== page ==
Mentoring Program

The fact that the mentoring needs of at-risk youth are growing – at the same time that there is a shortage of mentors to help them – is deeply troubling. Boys & Girls Clubs reach thousands of at-risk youth residing in our nation's most distressed communities. Clubs deliver a proven youth development strategy, access to Club services several days a week, a safe and clean environment, life-changing programs, and the opportunity to receive mentoring experiences and relationships with diverse, trained and caring staff and volunteers in a supervised and structured environment. Mentoring youth is important to the Boys & Girls Club Movement, and we are uniquely positioned to address the mentoring needs of at-risk youth residing in distressed areas — and to meet their needs based upon who and where they are.

Extensive research shows that obtaining a higher number of positive mentoring results is dependent on intentionality. This means that a structured mentoring program should include best practices such as reasonably intensive mentor screening; making matches based on shared interests; providing regular mentor training, support and supervision on a scheduled basis both before and during the match; specified expectations for frequency of contact regardless of whether the mentor is a staff person or a volunteer; parental involvement; and overall program monitoring.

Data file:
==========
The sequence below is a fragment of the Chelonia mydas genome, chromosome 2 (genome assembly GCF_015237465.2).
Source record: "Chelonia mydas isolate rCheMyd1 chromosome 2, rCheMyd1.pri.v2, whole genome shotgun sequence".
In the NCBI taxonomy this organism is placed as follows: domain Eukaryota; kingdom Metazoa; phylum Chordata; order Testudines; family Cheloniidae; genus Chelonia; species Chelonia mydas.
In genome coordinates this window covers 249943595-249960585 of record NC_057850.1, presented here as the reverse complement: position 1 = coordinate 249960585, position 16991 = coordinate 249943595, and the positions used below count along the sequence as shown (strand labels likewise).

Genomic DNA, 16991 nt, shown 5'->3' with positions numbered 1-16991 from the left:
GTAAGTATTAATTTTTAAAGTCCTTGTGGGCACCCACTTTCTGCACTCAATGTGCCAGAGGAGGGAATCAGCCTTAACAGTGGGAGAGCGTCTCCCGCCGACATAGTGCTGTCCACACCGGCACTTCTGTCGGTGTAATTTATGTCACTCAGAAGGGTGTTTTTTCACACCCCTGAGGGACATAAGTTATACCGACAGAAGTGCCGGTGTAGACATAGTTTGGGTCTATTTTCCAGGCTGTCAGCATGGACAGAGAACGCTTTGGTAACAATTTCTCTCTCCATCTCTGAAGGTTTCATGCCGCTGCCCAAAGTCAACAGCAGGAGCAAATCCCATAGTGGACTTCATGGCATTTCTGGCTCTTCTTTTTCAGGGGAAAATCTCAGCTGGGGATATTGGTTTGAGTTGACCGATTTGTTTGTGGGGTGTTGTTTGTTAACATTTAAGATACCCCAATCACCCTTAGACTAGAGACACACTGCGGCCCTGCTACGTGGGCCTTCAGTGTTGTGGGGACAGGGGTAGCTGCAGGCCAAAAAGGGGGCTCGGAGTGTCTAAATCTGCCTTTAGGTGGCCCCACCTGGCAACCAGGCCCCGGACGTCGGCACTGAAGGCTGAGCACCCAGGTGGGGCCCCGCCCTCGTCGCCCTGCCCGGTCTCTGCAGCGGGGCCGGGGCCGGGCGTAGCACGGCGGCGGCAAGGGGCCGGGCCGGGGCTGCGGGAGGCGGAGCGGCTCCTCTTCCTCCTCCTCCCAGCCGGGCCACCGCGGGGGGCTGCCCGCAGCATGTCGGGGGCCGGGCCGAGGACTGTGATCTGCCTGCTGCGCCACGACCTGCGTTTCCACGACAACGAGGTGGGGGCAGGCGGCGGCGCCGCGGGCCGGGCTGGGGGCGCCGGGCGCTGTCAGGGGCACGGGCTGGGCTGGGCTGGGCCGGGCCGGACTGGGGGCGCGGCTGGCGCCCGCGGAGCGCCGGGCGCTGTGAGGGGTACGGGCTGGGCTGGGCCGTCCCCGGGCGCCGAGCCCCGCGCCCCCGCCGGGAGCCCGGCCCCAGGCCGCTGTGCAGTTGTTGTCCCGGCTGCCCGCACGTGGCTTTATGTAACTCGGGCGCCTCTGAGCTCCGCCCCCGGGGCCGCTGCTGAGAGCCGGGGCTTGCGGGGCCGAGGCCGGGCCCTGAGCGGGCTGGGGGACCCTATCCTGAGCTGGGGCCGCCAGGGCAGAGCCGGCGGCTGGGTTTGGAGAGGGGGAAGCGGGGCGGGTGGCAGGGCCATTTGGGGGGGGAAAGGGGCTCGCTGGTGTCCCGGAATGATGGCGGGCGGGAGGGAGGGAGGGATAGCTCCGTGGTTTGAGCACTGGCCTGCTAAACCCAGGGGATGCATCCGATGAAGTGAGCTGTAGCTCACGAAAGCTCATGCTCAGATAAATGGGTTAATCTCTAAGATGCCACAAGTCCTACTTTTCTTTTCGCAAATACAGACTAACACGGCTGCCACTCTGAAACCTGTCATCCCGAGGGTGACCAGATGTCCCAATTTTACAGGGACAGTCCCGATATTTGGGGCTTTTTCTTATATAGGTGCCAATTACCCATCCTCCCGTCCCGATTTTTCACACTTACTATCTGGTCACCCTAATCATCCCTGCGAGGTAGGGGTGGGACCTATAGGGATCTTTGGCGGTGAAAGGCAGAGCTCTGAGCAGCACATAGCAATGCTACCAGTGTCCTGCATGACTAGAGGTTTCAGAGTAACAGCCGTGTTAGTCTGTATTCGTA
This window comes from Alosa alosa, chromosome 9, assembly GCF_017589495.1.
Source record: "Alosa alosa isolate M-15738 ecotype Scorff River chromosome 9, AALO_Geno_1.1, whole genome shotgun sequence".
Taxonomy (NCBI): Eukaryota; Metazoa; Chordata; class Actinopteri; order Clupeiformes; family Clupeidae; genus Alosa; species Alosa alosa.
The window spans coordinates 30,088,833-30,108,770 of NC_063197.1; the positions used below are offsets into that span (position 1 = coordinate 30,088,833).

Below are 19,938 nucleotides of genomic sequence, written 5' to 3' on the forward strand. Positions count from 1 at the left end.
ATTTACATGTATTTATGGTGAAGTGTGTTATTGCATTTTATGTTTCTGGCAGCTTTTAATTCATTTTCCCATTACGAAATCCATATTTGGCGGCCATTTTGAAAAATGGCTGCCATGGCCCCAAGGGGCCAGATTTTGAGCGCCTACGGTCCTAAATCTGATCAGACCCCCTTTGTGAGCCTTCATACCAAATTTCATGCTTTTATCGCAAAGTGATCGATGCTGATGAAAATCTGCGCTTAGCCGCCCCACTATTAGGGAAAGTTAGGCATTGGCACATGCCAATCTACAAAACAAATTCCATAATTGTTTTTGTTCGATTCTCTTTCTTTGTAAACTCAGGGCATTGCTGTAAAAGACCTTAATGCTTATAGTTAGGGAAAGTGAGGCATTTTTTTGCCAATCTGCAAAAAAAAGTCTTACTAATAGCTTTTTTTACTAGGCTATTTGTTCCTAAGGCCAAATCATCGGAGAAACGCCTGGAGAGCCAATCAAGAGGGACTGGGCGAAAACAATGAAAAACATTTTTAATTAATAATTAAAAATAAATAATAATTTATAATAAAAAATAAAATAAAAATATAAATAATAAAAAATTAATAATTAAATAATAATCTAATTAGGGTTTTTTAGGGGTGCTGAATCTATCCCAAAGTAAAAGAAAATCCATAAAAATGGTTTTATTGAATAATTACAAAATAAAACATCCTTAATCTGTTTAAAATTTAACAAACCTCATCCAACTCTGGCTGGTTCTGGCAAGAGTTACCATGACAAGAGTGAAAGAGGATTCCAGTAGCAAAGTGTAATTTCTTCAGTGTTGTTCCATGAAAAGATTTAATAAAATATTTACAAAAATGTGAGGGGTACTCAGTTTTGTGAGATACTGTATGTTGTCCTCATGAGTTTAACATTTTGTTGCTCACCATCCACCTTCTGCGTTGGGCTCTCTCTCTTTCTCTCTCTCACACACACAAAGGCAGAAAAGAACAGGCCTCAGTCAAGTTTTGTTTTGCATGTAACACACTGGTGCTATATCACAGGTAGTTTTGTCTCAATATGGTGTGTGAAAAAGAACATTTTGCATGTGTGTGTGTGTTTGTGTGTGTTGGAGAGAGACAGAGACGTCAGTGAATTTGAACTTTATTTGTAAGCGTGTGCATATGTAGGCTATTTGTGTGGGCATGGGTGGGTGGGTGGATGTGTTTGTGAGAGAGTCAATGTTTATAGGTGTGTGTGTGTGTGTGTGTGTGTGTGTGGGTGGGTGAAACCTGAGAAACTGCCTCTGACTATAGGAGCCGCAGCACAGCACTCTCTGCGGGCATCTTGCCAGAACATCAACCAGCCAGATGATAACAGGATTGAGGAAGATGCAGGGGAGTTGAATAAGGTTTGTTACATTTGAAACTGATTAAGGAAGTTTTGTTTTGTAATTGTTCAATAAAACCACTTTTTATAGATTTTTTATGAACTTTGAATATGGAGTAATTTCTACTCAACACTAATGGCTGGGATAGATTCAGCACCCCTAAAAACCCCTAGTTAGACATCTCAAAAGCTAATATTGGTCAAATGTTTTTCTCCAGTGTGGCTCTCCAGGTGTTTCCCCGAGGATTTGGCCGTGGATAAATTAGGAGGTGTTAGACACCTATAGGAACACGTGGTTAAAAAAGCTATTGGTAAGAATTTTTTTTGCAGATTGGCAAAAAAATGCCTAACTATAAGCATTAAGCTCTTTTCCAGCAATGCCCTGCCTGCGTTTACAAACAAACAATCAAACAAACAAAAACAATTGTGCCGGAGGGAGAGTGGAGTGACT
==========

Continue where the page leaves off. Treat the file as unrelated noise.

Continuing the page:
Safety Implications for Mentoring Programs: The safety of Club members is critical for success. In addition to conducting thorough background checks for potential mentors, we will create and enforce a policy setting up safe parameters through which the mentoring relationship can occur. 

The Boys & Girls Clubs of Green Country is looking for mentors for their mentoring program. Caring adults will be matched with youth who are in need of extra attention and guidance. Mentoring activities will take place at the Boys & Girls Club. Matches can pursue hobbies, take part in recreation, computer activities, the arts, games and other programs at the Club.

One hour a week is all it takes to make a world of difference in a child’s life.


It only takes one hour a week to mentor a child. Mentoring has been proven to increase positive behaviors such as: 
•Regular school attendance
•Greater self confidence
•Improved relationships

Characteristics of  good mentor:
Age 16 or above
Gives attention and recognizes the skills and interests of each child
Listens well and with respect
Communicates well
Provides Leadership and can help youth make responsible decisions
•Not judgmental
Able to nurture the relationship and cultivate trust
Accepts responsibility 
Maintains confidentiality 
Can assume the role of the advocate by obtaining resources for the youth
Unknown user,
Aug 14, 2012, 12:26 PM
Unknown user,
Aug 14, 2012, 12:27 PM